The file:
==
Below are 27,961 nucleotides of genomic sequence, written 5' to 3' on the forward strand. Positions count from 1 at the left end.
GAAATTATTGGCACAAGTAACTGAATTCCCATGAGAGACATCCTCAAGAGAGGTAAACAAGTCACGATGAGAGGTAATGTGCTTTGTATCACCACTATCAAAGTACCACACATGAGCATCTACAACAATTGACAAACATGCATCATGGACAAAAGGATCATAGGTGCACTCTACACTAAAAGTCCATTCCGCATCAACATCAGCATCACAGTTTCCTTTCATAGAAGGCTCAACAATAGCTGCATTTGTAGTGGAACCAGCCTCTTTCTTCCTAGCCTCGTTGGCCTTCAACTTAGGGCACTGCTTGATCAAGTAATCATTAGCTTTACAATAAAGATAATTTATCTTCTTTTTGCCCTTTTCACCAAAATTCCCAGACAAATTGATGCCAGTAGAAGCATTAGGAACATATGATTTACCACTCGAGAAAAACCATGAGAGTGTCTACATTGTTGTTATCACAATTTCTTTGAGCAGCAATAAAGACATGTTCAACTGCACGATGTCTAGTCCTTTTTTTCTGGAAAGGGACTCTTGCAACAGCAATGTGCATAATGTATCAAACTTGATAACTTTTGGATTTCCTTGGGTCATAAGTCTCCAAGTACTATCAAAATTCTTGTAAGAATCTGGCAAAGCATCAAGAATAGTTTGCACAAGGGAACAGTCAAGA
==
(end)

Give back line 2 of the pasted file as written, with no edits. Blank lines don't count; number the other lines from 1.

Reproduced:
GAAATTATTGGCACAAGTAACTGAATTCCCATGAGAGACATCCTCAAGAGAGGTAAACAAGTCACGATGAGAGGTAATGTGCTTTGTATCACCACTATCAAAGTACCACACATGAGCATCTACAACAATTGACAAACATGCATCATGGACAAAAGGATCATAGGTGCACTCTACACTAAAAGTCCATTCCGCATCAACATCAGCATCACAGTTTCCTTTCATAGAAGGCTCAACAATAGCTGCATTTGTAGTGGAACCAGCCTCTTTCTTCCTAGCCTCGTTGGCCTTCAACTTAGGGCACTGCTTGATCAAGTAATCATTAGCTTTACAATAAAGATAATTTATCTTCTTTTTGCCCTTTTCACCAAAATTCCCAGACAAATTGATGCCAGTAGAAGCATTAGGAACATATGATTTACCACTCGAGAAAAACCATGAGAGTGTCTACATTGTTGTTATCACAATTTCTTTGAGCAGCAATAAAGACATGTTCAACTGCACGATGTCTAGTCCTTTTTTTCTGGAAAGGGACTCTTGCAACAGCAATGTGCATAATGTATCAAACTTGATAACTTTTGGATTTCCTTGGGTCATAAGTCTCCAAGTACTATCAAAATTCTTGTAAGAATCTGGCAAAGCATCAAGAATAGTTTGCACAAGGGAACAGTCAAGA